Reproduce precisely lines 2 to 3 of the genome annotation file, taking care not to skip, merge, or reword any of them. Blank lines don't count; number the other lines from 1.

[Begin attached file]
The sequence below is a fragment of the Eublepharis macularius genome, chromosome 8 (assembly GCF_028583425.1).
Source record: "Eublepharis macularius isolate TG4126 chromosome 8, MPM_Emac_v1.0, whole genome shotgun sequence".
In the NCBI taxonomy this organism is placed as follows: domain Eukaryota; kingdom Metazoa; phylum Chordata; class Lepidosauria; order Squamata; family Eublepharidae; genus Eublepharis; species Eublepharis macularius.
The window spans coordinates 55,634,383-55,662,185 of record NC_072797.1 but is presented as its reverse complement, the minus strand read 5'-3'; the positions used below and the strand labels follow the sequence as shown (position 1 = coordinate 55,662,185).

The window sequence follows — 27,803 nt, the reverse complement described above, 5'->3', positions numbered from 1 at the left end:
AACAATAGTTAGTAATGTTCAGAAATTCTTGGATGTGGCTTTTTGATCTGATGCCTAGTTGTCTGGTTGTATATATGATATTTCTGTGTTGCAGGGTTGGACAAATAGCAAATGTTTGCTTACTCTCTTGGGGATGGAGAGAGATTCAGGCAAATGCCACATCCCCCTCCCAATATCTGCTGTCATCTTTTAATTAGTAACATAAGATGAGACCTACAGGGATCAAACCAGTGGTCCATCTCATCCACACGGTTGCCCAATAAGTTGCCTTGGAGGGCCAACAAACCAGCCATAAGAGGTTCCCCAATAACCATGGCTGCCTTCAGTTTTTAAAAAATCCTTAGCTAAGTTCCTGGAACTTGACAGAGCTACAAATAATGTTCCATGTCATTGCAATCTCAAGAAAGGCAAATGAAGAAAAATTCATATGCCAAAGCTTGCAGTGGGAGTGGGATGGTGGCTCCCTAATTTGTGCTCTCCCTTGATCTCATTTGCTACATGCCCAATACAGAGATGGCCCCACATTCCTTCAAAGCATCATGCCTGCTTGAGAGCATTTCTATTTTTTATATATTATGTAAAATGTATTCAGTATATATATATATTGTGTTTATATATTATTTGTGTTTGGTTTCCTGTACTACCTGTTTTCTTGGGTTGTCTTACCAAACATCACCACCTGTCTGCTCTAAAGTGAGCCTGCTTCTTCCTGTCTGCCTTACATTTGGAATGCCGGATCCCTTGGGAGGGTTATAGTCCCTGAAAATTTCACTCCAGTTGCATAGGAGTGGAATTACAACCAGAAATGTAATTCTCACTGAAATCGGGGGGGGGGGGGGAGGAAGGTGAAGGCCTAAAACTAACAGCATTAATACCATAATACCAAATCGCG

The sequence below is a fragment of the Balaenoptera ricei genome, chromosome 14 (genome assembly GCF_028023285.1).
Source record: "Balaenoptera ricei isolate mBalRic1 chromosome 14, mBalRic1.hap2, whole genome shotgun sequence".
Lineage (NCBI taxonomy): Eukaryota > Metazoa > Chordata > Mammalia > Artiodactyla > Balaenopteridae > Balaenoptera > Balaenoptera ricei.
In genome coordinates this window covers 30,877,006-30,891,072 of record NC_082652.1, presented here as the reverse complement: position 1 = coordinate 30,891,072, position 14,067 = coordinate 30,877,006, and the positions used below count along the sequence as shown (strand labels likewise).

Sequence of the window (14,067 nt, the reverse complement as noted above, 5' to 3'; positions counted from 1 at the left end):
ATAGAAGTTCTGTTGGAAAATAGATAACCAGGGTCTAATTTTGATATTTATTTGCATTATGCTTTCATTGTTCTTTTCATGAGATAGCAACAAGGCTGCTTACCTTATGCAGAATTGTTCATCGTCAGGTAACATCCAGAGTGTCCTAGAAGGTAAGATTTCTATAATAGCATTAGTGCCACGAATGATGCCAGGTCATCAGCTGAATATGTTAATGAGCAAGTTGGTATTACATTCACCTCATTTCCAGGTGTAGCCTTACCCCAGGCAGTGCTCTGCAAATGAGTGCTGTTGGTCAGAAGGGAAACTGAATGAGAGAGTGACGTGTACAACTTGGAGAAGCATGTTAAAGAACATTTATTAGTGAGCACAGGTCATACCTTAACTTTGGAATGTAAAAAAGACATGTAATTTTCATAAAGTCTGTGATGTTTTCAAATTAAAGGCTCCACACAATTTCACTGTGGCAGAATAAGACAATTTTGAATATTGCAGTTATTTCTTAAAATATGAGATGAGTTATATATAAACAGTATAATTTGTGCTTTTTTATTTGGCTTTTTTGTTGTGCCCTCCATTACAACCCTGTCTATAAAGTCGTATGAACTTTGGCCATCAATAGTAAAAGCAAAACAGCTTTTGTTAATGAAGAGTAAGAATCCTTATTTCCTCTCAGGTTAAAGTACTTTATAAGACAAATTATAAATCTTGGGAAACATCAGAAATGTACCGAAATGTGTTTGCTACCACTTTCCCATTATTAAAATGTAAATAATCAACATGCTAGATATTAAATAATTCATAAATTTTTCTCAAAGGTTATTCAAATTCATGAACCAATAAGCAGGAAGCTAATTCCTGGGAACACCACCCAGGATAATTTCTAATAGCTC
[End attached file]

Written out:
Source record: "Eublepharis macularius isolate TG4126 chromosome 8, MPM_Emac_v1.0, whole genome shotgun sequence".
In the NCBI taxonomy this organism is placed as follows: domain Eukaryota; kingdom Metazoa; phylum Chordata; class Lepidosauria; order Squamata; family Eublepharidae; genus Eublepharis; species Eublepharis macularius.